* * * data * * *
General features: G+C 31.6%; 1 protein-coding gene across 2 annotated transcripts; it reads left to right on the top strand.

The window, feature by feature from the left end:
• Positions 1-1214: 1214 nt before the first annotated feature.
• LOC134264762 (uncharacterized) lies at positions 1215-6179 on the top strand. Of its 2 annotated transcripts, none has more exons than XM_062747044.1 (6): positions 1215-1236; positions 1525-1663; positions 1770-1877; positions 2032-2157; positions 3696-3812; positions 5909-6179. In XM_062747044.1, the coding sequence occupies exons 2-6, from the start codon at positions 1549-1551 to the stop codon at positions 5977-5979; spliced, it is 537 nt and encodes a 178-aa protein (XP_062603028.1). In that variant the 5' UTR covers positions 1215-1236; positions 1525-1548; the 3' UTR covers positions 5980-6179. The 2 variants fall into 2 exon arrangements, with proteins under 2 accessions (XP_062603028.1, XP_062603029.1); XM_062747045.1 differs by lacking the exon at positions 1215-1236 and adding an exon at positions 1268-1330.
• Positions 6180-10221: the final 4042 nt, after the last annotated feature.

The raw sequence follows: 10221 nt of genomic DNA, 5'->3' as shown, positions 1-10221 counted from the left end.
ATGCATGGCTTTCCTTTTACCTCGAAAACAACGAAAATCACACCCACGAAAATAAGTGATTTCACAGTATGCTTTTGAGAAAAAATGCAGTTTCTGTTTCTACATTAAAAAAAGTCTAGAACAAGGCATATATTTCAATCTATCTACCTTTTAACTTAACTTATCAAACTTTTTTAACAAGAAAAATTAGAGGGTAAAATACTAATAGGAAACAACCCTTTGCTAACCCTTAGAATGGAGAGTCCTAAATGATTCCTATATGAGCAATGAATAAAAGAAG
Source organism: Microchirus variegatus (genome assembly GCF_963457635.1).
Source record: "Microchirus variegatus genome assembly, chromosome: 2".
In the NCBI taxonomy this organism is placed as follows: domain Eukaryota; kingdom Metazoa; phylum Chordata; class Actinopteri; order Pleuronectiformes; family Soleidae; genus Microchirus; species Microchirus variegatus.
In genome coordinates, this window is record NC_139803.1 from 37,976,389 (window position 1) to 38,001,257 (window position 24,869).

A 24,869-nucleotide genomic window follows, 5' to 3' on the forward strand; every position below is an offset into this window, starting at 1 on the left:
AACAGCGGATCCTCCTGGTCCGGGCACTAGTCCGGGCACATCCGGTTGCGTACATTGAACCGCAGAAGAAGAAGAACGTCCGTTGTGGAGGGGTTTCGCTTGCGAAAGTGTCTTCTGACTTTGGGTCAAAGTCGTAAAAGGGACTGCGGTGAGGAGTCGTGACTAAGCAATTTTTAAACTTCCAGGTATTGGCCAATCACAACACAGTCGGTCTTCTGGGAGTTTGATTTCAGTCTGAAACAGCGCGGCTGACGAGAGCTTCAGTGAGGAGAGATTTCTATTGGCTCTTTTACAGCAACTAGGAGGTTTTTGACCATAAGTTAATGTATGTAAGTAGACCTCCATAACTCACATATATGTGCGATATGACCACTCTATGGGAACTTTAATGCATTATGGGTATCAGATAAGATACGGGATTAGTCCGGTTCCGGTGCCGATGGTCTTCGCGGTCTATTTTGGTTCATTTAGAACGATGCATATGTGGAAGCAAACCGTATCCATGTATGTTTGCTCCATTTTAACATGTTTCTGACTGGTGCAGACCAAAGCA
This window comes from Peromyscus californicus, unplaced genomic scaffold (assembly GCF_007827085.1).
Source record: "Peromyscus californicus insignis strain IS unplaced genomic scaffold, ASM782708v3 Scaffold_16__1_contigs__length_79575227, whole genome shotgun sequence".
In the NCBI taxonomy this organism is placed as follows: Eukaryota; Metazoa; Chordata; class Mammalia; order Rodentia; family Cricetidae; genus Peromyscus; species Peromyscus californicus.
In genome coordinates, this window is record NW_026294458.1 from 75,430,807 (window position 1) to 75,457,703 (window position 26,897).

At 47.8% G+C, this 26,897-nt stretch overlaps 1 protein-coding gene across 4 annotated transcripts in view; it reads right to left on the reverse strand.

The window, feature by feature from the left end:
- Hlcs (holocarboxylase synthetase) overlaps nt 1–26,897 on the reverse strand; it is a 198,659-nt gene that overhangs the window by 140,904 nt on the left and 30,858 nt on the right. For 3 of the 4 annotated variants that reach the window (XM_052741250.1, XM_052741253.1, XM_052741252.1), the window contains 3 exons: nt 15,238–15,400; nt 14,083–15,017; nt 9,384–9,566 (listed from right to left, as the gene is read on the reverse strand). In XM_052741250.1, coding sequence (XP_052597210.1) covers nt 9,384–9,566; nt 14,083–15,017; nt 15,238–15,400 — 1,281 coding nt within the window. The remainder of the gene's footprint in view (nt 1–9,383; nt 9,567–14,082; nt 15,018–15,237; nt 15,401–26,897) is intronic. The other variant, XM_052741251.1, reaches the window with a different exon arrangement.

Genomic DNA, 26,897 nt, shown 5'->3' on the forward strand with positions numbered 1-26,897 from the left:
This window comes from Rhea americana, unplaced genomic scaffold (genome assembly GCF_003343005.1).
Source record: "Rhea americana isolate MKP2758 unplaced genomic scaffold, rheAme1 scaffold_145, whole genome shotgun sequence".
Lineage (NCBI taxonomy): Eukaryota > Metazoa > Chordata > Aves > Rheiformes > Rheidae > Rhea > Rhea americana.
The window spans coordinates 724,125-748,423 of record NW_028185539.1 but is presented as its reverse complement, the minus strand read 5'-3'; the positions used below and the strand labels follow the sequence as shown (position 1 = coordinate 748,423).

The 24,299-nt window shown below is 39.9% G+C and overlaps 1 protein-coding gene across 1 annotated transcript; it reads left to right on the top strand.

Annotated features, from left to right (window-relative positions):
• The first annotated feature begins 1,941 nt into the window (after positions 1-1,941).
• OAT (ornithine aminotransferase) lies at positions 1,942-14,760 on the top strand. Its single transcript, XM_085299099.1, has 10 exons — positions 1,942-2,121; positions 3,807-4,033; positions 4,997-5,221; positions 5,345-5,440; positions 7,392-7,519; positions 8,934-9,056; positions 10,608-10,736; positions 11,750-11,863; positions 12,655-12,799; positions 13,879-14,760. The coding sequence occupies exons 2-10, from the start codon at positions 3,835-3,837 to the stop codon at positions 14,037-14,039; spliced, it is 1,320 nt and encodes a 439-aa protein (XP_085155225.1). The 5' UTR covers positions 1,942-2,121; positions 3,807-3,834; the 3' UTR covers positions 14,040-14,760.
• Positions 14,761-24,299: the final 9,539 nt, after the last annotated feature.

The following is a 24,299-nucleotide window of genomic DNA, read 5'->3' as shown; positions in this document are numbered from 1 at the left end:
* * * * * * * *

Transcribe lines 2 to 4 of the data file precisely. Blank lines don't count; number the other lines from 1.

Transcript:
The window, feature by feature from the left end:
• Positions 1-1214: 1214 nt before the first annotated feature.
• LOC134264762 (uncharacterized) lies at positions 1215-6179 on the top strand. Of its 2 annotated transcripts, none has more exons than XM_062747044.1 (6): positions 1215-1236; positions 1525-1663; positions 1770-1877; positions 2032-2157; positions 3696-3812; positions 5909-6179. In XM_062747044.1, the coding sequence occupies exons 2-6, from the start codon at positions 1549-1551 to the stop codon at positions 5977-5979; spliced, it is 537 nt and encodes a 178-aa protein (XP_062603028.1). In that variant the 5' UTR covers positions 1215-1236; positions 1525-1548; the 3' UTR covers positions 5980-6179. The 2 variants fall into 2 exon arrangements, with proteins under 2 accessions (XP_062603028.1, XP_062603029.1); XM_062747045.1 differs by lacking the exon at positions 1215-1236 and adding an exon at positions 1268-1330.